Co-author Ian MacMillan made the following observation, which I thought merited a post here:
In his words:
Our obsession with research that “rigorous”is driving out relevance.
Here is a beauty: The author did an exquisitely detailed analysis of all start-ups of firms making components for manufactured products, conducted over a period of decades. The author then went into a methodological frenzy and eventually tested fourteen regression models. The conclusions (once you cut through the obfuscating theoryspeak) were:
Component manufacturing start-ups are more likely to choose a location:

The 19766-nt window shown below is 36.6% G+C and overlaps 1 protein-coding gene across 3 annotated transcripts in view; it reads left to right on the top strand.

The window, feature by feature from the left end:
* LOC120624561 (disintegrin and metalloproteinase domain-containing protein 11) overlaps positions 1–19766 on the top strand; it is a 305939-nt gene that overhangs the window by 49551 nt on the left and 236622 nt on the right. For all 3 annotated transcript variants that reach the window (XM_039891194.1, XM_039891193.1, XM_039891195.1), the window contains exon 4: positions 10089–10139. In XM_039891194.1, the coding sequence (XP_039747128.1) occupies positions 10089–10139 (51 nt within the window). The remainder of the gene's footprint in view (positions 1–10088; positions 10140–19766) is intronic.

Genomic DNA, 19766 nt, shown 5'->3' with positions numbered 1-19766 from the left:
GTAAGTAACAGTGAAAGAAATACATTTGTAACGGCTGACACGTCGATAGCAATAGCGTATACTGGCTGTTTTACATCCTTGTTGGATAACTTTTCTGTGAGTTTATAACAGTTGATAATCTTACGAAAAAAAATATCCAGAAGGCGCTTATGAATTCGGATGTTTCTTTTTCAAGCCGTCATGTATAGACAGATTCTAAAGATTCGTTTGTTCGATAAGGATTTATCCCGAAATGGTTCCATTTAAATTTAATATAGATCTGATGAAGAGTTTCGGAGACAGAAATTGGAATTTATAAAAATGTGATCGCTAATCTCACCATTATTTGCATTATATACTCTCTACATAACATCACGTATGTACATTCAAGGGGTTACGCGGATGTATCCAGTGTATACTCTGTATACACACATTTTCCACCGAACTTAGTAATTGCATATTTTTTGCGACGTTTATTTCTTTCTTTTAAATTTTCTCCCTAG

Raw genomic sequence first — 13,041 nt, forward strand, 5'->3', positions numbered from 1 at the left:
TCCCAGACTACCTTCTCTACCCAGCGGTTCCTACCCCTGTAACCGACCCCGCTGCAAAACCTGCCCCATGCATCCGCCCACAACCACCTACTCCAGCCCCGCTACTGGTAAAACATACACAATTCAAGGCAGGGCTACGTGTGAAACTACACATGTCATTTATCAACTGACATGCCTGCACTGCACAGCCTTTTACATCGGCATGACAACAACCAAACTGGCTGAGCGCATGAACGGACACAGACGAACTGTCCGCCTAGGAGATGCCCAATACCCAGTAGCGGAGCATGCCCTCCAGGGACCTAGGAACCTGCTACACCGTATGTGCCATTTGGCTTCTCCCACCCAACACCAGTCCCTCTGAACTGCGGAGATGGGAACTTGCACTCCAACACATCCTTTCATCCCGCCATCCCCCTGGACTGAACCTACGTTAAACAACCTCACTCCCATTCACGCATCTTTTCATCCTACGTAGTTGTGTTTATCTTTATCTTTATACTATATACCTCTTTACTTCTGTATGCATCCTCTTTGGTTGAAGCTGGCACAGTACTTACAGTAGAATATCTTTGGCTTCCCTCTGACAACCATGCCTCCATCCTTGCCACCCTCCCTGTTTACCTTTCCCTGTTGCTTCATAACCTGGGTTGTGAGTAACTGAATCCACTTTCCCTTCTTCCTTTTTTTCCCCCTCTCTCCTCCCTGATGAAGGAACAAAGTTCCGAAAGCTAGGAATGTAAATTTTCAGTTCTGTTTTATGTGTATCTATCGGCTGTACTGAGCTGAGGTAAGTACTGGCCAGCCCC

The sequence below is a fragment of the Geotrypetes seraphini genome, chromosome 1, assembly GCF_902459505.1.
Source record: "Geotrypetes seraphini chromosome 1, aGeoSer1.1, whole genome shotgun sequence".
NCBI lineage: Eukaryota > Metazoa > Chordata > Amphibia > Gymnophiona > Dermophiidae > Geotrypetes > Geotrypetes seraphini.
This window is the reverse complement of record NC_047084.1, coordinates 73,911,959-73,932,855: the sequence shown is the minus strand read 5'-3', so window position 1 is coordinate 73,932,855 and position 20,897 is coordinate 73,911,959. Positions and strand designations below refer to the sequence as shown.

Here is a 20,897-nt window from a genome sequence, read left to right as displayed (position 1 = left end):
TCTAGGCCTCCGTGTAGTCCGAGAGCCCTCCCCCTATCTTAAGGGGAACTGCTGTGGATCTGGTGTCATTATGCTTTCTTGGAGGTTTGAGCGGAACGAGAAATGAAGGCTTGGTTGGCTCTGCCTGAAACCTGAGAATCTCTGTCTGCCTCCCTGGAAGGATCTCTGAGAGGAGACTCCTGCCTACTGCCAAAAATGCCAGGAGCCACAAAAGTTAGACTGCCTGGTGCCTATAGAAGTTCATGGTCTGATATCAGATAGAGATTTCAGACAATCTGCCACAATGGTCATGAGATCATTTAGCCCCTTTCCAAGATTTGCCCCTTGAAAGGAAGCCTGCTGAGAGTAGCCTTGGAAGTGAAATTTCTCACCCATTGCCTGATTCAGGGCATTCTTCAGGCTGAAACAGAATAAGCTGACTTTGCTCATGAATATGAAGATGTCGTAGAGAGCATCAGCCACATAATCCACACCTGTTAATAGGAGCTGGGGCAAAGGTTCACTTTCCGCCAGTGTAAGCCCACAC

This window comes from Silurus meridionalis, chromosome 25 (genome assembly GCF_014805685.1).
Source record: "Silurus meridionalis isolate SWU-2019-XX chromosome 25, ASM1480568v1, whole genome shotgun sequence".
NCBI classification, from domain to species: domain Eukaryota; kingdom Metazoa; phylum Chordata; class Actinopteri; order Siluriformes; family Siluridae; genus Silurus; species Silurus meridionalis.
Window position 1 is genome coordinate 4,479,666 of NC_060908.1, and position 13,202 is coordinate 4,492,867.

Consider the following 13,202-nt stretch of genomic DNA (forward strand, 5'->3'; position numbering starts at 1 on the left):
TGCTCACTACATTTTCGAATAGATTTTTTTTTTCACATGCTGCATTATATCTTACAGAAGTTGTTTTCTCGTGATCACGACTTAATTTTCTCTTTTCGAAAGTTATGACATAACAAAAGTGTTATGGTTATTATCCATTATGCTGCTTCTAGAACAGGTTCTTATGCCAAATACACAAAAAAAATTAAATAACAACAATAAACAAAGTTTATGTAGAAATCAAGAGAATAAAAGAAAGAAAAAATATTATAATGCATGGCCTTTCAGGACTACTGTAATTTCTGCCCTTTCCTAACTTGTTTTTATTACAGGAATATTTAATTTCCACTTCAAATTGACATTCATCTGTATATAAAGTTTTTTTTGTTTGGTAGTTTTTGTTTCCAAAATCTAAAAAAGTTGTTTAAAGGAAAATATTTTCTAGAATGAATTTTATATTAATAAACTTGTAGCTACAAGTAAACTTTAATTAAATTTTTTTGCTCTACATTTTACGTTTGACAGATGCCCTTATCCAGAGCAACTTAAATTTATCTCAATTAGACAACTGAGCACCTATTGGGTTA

a. The more manufacturers there that are making products needing these components
b. The more products being used there that need replacement components
c. The more people there that use the products which need these components
d. The more suppliers that are there that are making raw material for the components
This typifies a lot of the work that you see in the “Top Journals” today – arcane theoretical arguments, leading to excruciatingly detailed data collection and exquisite analyses, that in turn lead to banal and/or self evident conclusions.
Does anyone else have examples?